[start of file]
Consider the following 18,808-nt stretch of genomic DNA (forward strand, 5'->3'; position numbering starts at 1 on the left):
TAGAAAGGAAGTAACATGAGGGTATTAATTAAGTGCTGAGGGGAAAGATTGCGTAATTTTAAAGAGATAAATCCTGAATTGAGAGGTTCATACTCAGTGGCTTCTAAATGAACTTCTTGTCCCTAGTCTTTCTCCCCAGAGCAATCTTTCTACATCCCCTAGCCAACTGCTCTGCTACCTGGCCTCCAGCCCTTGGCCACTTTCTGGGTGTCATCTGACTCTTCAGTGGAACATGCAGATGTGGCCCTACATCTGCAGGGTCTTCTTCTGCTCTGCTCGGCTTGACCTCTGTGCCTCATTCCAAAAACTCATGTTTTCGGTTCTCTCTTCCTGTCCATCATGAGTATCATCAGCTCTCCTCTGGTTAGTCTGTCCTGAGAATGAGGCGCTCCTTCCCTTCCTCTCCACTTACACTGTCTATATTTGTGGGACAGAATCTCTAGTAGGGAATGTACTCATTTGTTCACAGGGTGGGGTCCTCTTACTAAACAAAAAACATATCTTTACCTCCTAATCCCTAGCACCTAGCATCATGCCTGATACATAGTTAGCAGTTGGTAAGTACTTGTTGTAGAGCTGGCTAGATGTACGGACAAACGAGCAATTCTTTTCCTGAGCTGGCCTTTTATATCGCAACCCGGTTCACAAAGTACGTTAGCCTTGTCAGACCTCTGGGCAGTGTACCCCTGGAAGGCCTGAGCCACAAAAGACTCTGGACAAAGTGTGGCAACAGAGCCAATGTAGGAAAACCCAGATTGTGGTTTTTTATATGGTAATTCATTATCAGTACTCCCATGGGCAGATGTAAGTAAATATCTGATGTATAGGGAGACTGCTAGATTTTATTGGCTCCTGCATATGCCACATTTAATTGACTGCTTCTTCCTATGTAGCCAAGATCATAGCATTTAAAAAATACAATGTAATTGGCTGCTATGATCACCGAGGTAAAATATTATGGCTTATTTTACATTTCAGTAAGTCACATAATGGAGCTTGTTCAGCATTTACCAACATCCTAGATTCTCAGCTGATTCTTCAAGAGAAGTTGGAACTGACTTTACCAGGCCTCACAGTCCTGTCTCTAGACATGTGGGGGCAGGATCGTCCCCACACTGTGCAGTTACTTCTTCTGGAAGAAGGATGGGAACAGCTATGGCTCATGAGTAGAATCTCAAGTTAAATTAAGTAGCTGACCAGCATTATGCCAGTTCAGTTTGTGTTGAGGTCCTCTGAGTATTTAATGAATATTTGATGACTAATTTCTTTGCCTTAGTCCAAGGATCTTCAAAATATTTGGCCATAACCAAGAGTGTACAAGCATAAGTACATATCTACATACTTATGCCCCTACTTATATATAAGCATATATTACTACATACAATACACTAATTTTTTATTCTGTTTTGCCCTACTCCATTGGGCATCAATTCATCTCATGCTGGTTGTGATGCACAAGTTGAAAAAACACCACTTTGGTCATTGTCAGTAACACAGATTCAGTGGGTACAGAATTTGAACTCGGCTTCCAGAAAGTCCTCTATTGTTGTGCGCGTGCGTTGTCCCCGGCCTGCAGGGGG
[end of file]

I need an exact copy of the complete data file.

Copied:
Consider the following 18,808-nt stretch of genomic DNA (forward strand, 5'->3'; position numbering starts at 1 on the left):
TAGAAAGGAAGTAACATGAGGGTATTAATTAAGTGCTGAGGGGAAAGATTGCGTAATTTTAAAGAGATAAATCCTGAATTGAGAGGTTCATACTCAGTGGCTTCTAAATGAACTTCTTGTCCCTAGTCTTTCTCCCCAGAGCAATCTTTCTACATCCCCTAGCCAACTGCTCTGCTACCTGGCCTCCAGCCCTTGGCCACTTTCTGGGTGTCATCTGACTCTTCAGTGGAACATGCAGATGTGGCCCTACATCTGCAGGGTCTTCTTCTGCTCTGCTCGGCTTGACCTCTGTGCCTCATTCCAAAAACTCATGTTTTCGGTTCTCTCTTCCTGTCCATCATGAGTATCATCAGCTCTCCTCTGGTTAGTCTGTCCTGAGAATGAGGCGCTCCTTCCCTTCCTCTCCACTTACACTGTCTATATTTGTGGGACAGAATCTCTAGTAGGGAATGTACTCATTTGTTCACAGGGTGGGGTCCTCTTACTAAACAAAAAACATATCTTTACCTCCTAATCCCTAGCACCTAGCATCATGCCTGATACATAGTTAGCAGTTGGTAAGTACTTGTTGTAGAGCTGGCTAGATGTACGGACAAACGAGCAATTCTTTTCCTGAGCTGGCCTTTTATATCGCAACCCGGTTCACAAAGTACGTTAGCCTTGTCAGACCTCTGGGCAGTGTACCCCTGGAAGGCCTGAGCCACAAAAGACTCTGGACAAAGTGTGGCAACAGAGCCAATGTAGGAAAACCCAGATTGTGGTTTTTTATATGGTAATTCATTATCAGTACTCCCATGGGCAGATGTAAGTAAATATCTGATGTATAGGGAGACTGCTAGATTTTATTGGCTCCTGCATATGCCACATTTAATTGACTGCTTCTTCCTATGTAGCCAAGATCATAGCATTTAAAAAATACAATGTAATTGGCTGCTATGATCACCGAGGTAAAATATTATGGCTTATTTTACATTTCAGTAAGTCACATAATGGAGCTTGTTCAGCATTTACCAACATCCTAGATTCTCAGCTGATTCTTCAAGAGAAGTTGGAACTGACTTTACCAGGCCTCACAGTCCTGTCTCTAGACATGTGGGGGCAGGATCGTCCCCACACTGTGCAGTTACTTCTTCTGGAAGAAGGATGGGAACAGCTATGGCTCATGAGTAGAATCTCAAGTTAAATTAAGTAGCTGACCAGCATTATGCCAGTTCAGTTTGTGTTGAGGTCCTCTGAGTATTTAATGAATATTTGATGACTAATTTCTTTGCCTTAGTCCAAGGATCTTCAAAATATTTGGCCATAACCAAGAGTGTACAAGCATAAGTACATATCTACATACTTATGCCCCTACTTATATATAAGCATATATTACTACATACAATACACTAATTTTTTATTCTGTTTTGCCCTACTCCATTGGGCATCAATTCATCTCATGCTGGTTGTGATGCACAAGTTGAAAAAACACCACTTTGGTCATTGTCAGTAACACAGATTCAGTGGGTACAGAATTTGAACTCGGCTTCCAGAAAGTCCTCTATTGTTGTGCGCGTGCGTTGTCCCCGGCCTGCAGGGGG